Meet the brands creating jewellery from our old smartphones and laptops

It’s no secret that gold mining has a hugely detrimental impact on the planet. The industry has a large carbon footprint and can involve the destruction of crucial ecosystems, as well as polluting the environment with toxic chemicals such as mercury and cyanide. There’s a whole host of social issues, too, including the exploitation of workers and displacement of local communities.

That’s why an increasing number of jewellery brands are looking at recycled alternatives, including gold that’s recovered from electronic waste, or e-waste. With so many of our discarded smartphones and laptops ending up in landfill, there’s a literal goldmine out there—thanks to the precious metals used in the circuit boards of our electronic devices.

“There’s this amazing statistic that if you were to mine one tonne of earth, you’d get a yield of about 9 grams of gold,” Eliza Walter, founder of Lylie, tells Vogue. “If you were to do the same with one tonne of e-waste, you’d get a yield of 300 grams of gold. So there’s huge potential there.”

Walter launched her sustainably-minded jewellery label back in 2017, after being inspired by a school trip she went on years ago. “When I was 16 and studying design, I was taken to a foundry in Melton Mowbray,” she recalls. “This amazing man Peter, who had just set it up, gave us this incredible introduction and [told us], ‘The future of gold mining is not in the Earth’s core; it is in our landfill sites.’ I guess that idea just really stuck in my head.”

Salvaged Gold Royal Mint
The Royal Mint’s first jewellery collection is made from recovered e-waste.

For Walter, it’s a no-brainer to make use of the vast amount of electronic devices we throw away. “I was always aware that we go through electronics so quickly, and [thinking about] what happens to them afterwards,” the designer says. “A lot of e-waste at the moment is being shipped [to places like] the west coast of Africa. This overconsumption of [electronic devices] is such a problem.”

Given that seven per cent of the world’s gold is currently sitting in disused electronics, it’s clear why a growing number of jewellery brands are seeing e-waste as an important resource. “It’s a phenomenal [amount], so quite why we keep taking [gold] out of the ground is beyond me,” Sean Millard, chief growth officer at the Royal Mint—which has just released its first jewellery collection made from e-waste—says. “We produce 50 million tonnes of electronic waste a year. What we’re doing is recovering that and producing our jewellery end-to-end in the UK.”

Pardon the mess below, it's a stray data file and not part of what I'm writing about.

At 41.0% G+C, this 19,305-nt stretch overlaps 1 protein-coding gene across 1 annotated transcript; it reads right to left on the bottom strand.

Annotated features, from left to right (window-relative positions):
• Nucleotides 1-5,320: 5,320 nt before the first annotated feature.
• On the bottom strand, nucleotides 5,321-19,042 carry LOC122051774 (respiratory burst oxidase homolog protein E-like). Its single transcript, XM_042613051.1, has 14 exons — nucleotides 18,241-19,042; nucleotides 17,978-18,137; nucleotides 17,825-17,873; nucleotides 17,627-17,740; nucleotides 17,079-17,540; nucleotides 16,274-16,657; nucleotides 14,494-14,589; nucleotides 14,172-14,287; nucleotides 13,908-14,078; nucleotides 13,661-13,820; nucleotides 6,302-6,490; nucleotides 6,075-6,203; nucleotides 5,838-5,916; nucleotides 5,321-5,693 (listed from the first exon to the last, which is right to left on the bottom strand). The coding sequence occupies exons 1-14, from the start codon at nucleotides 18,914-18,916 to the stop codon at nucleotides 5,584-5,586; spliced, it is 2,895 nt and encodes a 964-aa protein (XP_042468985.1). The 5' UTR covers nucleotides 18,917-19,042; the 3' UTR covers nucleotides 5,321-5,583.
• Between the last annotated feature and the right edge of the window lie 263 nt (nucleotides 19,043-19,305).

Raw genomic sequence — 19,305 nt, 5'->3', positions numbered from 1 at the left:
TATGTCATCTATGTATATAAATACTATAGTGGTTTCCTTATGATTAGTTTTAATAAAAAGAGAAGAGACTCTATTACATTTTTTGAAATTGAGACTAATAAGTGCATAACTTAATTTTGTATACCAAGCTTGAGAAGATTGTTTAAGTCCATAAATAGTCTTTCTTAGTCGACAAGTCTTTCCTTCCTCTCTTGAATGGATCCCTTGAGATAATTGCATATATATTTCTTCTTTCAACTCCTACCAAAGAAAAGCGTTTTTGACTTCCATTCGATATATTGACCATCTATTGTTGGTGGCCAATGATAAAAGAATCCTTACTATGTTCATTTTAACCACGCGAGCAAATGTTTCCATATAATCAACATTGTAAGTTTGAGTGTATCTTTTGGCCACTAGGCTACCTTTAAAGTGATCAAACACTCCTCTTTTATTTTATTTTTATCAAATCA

Using e-waste can also help engage more customers in finding out where their jewellery is actually coming from. “I find it really exciting,” Dominic Jones, creative director of the Royal Mint, says. “This is a completely new stream of material. It’s not just recycling; it’s preserving [precious metals].”

That storytelling aspect is crucial to French company Courbet, too. “From an ecological point of view, recycled gold is the best option [as] two-thirds of the planet’s gold has already been extracted,” Charlotte Daehn, the brand’s director of communications and head of corporate social responsibility, comments. “Considering we use lab-grown diamonds for our jewellery, we wanted to have a high-tech image for our gold as well.”

Being able to offer customers transparency over the whole supply chain is another advantage of using recovered electronics. “[When] recycling jewellery, most of the time you don’t know where the jewellery is coming from and there is no traceability,” Daehn explains. “The chain of custody is really important for Courbet because we want to know the origin of every material that we use.”

With major brands like Pandora (which has set a target of using 100 per cent recycled silver and gold by 2025), also now embracing e-waste, it’s clear that it’s the future for an industry that’s increasingly looking to become more sustainable. “Not enough e-waste is being recycled,” Mads Twomey-Madsen, vice president of sustainability at Pandora, concludes. “We want to change that and build a more circular luxury industry.”

This article first appeared in

Read The Original Article